:2: ~ UNITED STATES GENERAL ACCOUNTING OFFICE REGIONAL OFFICE ROOM 403, U.S. CUSTOMHOUSE. 610 SOUTH CANAL STREET CHICAGO, ILLINOIS 60607 O 7 1 71 Mr. William A. Haupt Superintendent of Industries Federal Prison Industries, Inc. Federal Correctional Institution Sandstone, Minnesota 55072 Dear Mr. Haupt: We have completed an examination of the financial statements- of the Federal Prison Industries, Inc. .4F~, Sandstone, Minnesota for the fiscal year ended June 30, 1971. The examination was mae pursuant to the Government Corporation Control Act (31 U.S.C. 841). Our review, which was completed in September 1971, was made in accordance with generally accepted auditing standards and in- cluded such tests of accounting records and financial transactions as we considered necessary in view of the nature and volume of transactions and the effectiveness of internal controls, including the internal audit function. Our findings, which were discussed with you and other officials at the conclusion of the review, would have no significant effect upon the reliability of the financial statements for your location. However, certain observations which are within your authority and responsibility, upon which corrective action has been taken or promised, are summarized below for your information. 1. Inventory differences disclosed by our August 1971 test counts and a review of storeroom requisitions and pro- cedures indicated a need for better materials and supplies control. For example: -A physical inventory count of glove factory and print plant materials and supplies stocks disclosed differ- ences in five of the seven items checked. --We noted that most materials and supplies are not maintained in a separate controlled area. 50TH ANNIVERSARY 1921-1971 --In our examination of storeroom requisitions, we found that in almost all instances the same person's signature appeared on the requisition form as having requested, issued, and received the materials, in- dicating that there is no separation of these functions in the requisition process. --We further found that several requisitions shown as having been filled in May 1971 were dated June 1971. We believe that a controlled area and a separation of duties with one individual assigned the responsibility of filling requisitions and maintaining the storeroom would improve the control over materials and supplies stocks. 2. During our review of fixed assets, we noted that there were a number of equipment items which were not identi- fied by equipment tags or other type markings. For example: --Our test check of equipment items included in the glove factory inventory revealed that 11 of the 22 pieces of equipment checked had no identifying equip- ment number. --We observed that none of the 21 equipment items checked in vocational training had an identifying number. We were advised that equipment tags had been ordered and they will be attached to all fixed assets where it is practicable to do so. On other items, such as machine dies, numbers will be etched or affixed in some other suitable manner. We shall appreciate your comments and advice as to the results of any further action taken on these matters. We wish to acknowledge the cooperation extended to our representatives by both your civilian and inmate personnel during our review. Copies of this letter are being sent to the Commissioner of Industries, Federal Prison Industries, Inc., Department of Justice, 2 Washington, D.C.; the Assistant Attorney General for Administration, Department of Justice, Washington, D.C.; and the Warden, Federal Correctional Institution, Sandstone, Minnesota. Sincerely yours, M. R. Wolf¢n Regional nager 3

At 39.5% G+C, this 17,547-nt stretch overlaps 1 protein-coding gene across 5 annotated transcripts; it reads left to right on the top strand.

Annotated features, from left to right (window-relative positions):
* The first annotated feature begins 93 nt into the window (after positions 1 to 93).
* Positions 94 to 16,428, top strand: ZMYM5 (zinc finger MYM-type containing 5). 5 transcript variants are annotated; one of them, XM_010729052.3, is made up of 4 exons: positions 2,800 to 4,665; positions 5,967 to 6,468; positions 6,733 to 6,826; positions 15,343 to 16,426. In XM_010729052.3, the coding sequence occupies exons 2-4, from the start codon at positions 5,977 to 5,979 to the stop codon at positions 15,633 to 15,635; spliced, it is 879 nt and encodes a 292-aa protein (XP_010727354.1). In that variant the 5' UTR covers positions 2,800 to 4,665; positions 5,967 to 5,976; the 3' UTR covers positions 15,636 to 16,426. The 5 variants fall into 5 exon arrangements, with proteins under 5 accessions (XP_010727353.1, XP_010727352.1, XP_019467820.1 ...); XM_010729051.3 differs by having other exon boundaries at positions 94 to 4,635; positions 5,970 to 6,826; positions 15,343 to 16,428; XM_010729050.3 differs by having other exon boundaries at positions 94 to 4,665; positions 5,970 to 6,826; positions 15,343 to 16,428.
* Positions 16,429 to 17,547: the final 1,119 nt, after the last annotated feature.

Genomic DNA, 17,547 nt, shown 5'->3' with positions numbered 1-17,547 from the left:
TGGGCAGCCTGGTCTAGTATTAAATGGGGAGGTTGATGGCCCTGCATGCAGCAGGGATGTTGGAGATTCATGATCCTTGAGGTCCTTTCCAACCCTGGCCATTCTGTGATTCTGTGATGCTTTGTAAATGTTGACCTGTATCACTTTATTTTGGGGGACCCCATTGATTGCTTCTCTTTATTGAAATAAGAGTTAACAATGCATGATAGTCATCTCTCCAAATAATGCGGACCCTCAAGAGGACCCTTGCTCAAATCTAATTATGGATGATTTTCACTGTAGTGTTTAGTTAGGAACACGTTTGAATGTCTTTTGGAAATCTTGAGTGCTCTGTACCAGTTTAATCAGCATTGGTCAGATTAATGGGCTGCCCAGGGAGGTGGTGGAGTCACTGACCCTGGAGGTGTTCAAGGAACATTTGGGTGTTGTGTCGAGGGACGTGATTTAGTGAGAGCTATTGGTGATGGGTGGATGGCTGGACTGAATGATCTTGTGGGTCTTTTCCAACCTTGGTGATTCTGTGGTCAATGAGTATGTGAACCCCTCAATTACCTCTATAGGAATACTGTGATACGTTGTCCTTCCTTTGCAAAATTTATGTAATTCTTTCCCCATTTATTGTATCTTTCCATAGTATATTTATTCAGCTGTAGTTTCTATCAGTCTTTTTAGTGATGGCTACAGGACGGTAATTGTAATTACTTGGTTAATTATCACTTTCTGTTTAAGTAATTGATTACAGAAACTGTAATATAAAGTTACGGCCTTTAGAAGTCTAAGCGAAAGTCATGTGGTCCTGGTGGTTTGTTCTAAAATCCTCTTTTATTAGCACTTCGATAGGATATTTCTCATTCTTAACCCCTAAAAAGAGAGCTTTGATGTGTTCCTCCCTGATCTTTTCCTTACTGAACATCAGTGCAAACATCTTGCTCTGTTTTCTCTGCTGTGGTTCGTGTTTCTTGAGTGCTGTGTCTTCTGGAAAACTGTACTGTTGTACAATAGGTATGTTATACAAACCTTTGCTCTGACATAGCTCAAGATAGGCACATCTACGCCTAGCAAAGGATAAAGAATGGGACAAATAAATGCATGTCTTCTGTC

Financial Statements of the Federal Prison Industries, Inc., Sandstone, Minnesota
Published by the Government Accountability Office on 1971-10-07.
Below is a raw (and likely hideous) rendition of the original report. (PDF)